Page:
Single-Family versus Multi-Family Introductions

Authors

  • P. Vergeer,

    Corresponding author
    1. Department of Aquatic Ecology and Environmental Biology, University of Nijmegen, Toernooiveld 1, 6525 ED Nijmegen, The Netherlands
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  • L. J. L. van den Berg,

    1. Department of Aquatic Ecology and Environmental Biology, University of Nijmegen, Toernooiveld 1, 6525 ED Nijmegen, The Netherlands
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  • J. G. M. Roelofs,

    1. Department of Aquatic Ecology and Environmental Biology, University of Nijmegen, Toernooiveld 1, 6525 ED Nijmegen, The Netherlands
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  • N. J. Ouborg

    1. Department of Aquatic Ecology and Environmental Biology, University of Nijmegen, Toernooiveld 1, 6525 ED Nijmegen, The Netherlands
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School of Biology University of Leeds LS2 9JT, Leeds UK E-mail: p.vergeer@leeds.ac.uk

Abstract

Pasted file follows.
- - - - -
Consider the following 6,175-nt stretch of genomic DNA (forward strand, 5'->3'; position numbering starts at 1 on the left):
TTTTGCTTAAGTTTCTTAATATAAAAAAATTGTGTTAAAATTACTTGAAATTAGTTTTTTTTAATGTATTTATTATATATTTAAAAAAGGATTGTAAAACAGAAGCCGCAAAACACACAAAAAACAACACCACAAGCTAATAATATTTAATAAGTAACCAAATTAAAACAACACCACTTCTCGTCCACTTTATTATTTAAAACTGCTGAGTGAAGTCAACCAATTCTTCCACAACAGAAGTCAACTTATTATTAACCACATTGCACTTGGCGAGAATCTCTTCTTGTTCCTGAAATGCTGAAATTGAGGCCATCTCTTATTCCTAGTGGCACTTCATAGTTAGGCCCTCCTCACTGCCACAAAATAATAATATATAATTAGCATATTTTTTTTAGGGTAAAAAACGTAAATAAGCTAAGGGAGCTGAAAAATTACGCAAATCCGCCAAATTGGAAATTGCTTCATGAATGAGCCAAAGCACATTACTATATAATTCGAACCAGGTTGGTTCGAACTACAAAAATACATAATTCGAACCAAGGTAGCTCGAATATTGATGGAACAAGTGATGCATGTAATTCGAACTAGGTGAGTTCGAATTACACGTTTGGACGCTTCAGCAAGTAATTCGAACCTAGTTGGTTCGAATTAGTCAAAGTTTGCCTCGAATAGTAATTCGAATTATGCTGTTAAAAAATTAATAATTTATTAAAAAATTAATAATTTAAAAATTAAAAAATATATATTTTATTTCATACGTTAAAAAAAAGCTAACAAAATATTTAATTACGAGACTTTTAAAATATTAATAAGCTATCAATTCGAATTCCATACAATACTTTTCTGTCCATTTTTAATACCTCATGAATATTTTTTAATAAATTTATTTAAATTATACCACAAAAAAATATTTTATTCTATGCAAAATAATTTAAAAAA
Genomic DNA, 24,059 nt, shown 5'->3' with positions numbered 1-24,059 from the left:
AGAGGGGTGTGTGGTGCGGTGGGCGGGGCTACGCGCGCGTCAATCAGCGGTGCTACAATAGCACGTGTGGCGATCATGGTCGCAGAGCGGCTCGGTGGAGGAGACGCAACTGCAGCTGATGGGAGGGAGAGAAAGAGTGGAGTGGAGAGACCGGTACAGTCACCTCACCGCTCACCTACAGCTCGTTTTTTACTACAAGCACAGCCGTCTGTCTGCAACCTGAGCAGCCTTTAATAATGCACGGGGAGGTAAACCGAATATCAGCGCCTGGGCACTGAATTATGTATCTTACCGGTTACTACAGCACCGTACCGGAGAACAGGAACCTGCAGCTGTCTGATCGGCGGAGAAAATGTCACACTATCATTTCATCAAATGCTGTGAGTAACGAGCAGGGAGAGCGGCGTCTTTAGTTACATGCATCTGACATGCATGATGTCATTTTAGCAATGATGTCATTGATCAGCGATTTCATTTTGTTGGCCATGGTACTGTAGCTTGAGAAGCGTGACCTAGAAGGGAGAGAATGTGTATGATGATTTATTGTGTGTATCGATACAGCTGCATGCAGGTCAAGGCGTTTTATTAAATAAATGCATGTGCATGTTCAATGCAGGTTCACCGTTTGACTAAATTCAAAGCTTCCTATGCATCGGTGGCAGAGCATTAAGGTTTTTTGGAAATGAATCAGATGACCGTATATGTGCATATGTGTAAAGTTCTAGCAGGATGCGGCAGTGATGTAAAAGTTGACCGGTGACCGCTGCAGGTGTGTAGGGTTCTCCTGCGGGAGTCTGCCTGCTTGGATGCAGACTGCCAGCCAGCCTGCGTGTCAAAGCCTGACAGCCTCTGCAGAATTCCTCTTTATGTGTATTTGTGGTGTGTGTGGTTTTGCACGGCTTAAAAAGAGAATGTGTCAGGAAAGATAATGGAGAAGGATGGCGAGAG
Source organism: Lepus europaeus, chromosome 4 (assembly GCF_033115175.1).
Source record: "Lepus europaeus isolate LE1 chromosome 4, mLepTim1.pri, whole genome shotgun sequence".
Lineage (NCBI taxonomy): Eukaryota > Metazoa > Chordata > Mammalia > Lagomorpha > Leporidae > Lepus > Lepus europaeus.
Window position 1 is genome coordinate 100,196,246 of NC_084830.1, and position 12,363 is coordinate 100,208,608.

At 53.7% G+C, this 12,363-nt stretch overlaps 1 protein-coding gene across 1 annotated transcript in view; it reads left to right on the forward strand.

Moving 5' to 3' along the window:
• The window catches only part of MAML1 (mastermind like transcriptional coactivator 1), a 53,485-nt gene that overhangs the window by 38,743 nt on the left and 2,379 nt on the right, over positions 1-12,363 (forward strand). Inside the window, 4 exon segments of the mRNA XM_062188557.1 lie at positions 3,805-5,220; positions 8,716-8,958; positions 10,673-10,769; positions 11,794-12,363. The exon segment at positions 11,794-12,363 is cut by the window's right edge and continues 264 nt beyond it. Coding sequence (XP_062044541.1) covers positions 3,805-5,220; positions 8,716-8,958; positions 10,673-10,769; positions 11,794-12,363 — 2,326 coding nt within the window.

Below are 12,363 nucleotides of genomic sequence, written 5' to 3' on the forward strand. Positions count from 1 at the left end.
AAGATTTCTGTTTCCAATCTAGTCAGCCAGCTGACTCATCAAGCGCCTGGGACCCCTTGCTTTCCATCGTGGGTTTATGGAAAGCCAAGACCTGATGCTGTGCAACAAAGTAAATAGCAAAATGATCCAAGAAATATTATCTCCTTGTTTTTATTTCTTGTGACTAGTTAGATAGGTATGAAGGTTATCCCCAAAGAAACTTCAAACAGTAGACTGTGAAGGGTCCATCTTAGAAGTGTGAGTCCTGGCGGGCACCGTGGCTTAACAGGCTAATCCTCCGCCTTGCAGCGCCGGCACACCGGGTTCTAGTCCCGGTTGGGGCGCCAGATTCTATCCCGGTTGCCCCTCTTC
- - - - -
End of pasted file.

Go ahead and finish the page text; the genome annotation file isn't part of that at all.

Abstract: The early success of plant introduction as a function of source material and habitat quality was tested in Arnica montana to determine whether different introduction strategies could affect plant viability of the introduced population. Plants originating from related (single-family introductions) and unrelated (multi-family introductions) individuals were introduced into undisturbed sites and into sites which were limed, turf cut, or both turf cut and limed. For four consecutive years, we analysed plant performance by measuring survival time, growth, and reproductive capacity. Introduction success was found to be strongly affected by habitat quality. Turf cutting in combination with additional liming significantly increased reproductive capacity and stimulated early flowering. To restore eutrophic and acidified soil conditions, turf cutting with additional liming prior to introduction is recommended. Furthermore, a significant effect of multi-family introductions was observed. Multi-family introductions showed higher introduction success compared to single-family introductions. Although the long-term effects of multi-family introductions will emerge after several generations, the preliminary results suggest multi-family introductions as the most successful introduction strategy.

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